Home  »  Complete Poetical Works by Henry Wadsworth Longfellow  »  Part II. The Golden Legend. III. I. A Street in Strasburg

Henry Wadsworth Longfellow (1807–1882). Complete Poetical Works. 1893.

Christus: A Mystery

Part II. The Golden Legend. III. I. A Street in Strasburg

Night. PRINCE HENRY wandering alone, wrapped in a cloak.

STILL is the night. The sound of feet

Has died away from the empty street,

And like an artisan, bending down

His head on his anvil, the dark town

Sleeps, with a slumber deep and sweet.

Sleepless and restless, I alone,

In the dusk and damp of these walls of stone,

Wander and weep in my remorse!

CRIER OF THE DEAD, ringing a bell.
Wake! wake!

All ye that sleep!

Pray for the Dead!

Pray for the Dead!

Hark! with what accents loud and hoarse

This warder on the walls of death

Sends forth the challenge of his breath!

I see the dead that sleep in the grave!

They rise up and their garments wave,

Dimly and spectral, as they rise,

With the light of another world in their eyes!

Wake! wake!

All ye that sleep!

Pray for the Dead!

Pray for the Dead!

Why for the dead, who are at rest?

Pray for the living, in whose breast

The struggle between right and wrong

Is raging terrible and strong,

As when good angels war with devils!

This is the Master of the Revels,

Who, at Life’s flowing feast, proposes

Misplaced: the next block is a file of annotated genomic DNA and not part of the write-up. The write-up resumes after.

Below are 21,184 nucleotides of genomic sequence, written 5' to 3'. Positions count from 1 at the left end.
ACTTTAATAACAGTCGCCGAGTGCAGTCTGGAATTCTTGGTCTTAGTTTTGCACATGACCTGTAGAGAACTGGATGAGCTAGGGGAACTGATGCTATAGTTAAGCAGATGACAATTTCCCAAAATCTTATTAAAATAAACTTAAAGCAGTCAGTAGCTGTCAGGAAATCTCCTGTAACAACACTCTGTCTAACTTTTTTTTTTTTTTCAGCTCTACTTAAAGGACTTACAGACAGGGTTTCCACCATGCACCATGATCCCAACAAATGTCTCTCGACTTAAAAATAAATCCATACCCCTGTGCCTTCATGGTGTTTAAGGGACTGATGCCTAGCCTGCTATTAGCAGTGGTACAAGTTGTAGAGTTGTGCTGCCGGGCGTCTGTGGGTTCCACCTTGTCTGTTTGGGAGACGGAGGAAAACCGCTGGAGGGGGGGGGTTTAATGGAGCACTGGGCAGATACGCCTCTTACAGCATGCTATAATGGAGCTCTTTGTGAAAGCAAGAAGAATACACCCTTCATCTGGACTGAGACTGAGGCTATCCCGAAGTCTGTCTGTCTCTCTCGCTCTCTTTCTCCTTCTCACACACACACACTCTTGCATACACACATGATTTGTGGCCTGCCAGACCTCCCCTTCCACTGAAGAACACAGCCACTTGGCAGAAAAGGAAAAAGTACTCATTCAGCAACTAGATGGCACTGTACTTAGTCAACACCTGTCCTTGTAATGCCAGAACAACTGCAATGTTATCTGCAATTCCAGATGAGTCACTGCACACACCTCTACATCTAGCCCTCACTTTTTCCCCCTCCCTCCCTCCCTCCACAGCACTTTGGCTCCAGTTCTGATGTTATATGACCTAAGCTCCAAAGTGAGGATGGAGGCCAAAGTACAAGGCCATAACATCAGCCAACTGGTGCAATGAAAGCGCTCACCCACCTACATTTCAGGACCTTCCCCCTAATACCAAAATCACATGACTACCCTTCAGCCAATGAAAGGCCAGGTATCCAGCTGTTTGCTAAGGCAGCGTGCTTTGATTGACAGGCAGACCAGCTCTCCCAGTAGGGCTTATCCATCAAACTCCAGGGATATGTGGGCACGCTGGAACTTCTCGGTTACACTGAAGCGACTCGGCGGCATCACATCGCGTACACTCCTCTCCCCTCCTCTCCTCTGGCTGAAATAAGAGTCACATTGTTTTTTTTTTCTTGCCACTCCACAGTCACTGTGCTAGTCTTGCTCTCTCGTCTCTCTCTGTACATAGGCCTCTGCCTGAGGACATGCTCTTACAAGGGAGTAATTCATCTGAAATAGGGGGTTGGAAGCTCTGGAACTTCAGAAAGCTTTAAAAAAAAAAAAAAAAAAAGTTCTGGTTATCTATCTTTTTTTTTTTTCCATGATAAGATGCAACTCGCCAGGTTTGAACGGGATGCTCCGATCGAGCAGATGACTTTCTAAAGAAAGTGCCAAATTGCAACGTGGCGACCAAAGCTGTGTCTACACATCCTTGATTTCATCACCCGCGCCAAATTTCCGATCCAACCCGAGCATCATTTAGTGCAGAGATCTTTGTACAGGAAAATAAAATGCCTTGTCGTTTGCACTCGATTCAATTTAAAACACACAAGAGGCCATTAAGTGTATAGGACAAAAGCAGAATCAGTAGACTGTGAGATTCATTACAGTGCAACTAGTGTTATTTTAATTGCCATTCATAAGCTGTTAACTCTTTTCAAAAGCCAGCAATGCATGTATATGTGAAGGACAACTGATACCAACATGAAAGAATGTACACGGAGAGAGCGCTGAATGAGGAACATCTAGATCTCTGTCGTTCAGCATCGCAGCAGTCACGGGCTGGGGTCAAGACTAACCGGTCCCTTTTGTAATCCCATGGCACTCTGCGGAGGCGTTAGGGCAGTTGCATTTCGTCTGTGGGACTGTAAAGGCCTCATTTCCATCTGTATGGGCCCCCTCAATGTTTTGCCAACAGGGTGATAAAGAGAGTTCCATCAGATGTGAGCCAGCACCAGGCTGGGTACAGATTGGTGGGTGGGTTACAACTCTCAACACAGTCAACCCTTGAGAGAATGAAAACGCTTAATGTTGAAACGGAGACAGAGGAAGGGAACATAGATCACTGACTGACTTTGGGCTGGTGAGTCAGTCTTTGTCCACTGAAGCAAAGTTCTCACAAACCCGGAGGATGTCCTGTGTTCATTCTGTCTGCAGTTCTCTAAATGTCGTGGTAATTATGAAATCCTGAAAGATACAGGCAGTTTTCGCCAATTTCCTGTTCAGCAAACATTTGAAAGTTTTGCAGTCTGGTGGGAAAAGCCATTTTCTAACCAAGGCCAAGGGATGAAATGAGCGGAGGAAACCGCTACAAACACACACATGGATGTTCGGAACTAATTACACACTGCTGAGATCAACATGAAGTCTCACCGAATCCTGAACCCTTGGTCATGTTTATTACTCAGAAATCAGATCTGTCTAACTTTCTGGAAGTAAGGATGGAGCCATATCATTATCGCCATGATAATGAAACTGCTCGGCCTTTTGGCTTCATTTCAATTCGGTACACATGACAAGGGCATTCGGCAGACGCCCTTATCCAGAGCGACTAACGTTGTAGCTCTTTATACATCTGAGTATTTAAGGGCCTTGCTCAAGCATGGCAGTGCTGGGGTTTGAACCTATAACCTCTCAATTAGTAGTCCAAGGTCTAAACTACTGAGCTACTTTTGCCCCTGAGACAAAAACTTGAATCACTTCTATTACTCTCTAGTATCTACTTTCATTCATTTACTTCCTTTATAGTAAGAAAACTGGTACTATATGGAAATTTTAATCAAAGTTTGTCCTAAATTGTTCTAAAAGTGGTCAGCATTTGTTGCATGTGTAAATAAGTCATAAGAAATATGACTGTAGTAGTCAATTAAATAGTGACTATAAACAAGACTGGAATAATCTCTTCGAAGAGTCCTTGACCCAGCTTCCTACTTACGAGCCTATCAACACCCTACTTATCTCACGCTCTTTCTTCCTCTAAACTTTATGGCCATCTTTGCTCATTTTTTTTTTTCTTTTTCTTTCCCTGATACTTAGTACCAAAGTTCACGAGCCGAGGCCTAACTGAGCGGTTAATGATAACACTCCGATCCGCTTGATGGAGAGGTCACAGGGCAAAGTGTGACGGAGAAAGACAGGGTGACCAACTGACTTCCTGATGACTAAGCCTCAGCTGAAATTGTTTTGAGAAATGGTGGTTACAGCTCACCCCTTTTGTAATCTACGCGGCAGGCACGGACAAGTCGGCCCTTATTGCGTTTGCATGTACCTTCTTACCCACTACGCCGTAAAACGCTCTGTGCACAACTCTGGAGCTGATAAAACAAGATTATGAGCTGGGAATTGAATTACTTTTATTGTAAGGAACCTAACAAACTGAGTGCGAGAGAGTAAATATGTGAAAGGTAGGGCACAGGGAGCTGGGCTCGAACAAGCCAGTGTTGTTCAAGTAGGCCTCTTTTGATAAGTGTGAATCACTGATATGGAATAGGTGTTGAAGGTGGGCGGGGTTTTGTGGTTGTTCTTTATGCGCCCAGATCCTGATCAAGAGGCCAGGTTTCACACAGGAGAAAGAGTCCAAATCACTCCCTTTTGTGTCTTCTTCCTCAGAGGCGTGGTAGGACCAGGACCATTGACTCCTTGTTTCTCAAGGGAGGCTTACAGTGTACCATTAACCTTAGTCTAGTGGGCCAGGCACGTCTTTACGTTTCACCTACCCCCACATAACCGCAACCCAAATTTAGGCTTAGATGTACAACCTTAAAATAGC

The health of absent friends, and pledges,

Not in bright goblets crowned with roses,

And tinkling as we touch their edges,

But with his dismal, tinkling bell,

That mocks and mimics their funeral knell!

Wake! wake!

All ye that sleep!

Pray for the Dead!

Pray for the Dead!

Wake not, beloved! be thy sleep

Silent as night is, and as deep!

There walks a sentinel at thy gate

Whose heart is heavy and desolate,

And the heavings of whose bosom number

The respirations of thy slumber,

As if some strange, mysterious fate

Had linked two hearts in one, and mine

Went madly wheeling about thine,

Only with wider and wilder sweep!

CRIER OF THE DEAD, at a distance.
Wake! wake!

All ye that sleep!

Pray for the Dead!

Pray for the Dead!

Lo! with what depth of blackness thrown

Against the clouds, far up the skies

The walls of the cathedral rise,

Like a mysterious grove of stone,

With fitful lights and shadows blending,

As from behind, the moon, ascending,

Lights its dim aisles and paths unknown!

The wind is rising; but the boughs

Rise not and fall not with the wind,

That through their foliage sobs and soughs;

Only the cloudy rack behind,

Drifting onward, wild and ragged,

Gives to each spire and buttress jagged

A seeming motion undefined.

Below on the square, an armàd knight,

Still as a statue and as white,

Sits on his steed, and the moonbeams quiver

Upon the points of his armor bright

As on the ripples of a river.

He lifts the visor from his cheek,

And beckons, and makes as he would speak.

WALTER the Minnesinger.
Friend! can you tell me where alight

Thuringia’s horsemen for the night?

For I have lingered in the rear,

And wander vainly up and down.

I am a stranger in the town,

As thou art; but the voice I hear

Is not a stranger to mine ear.

Thou art Walter of the Vogelweid!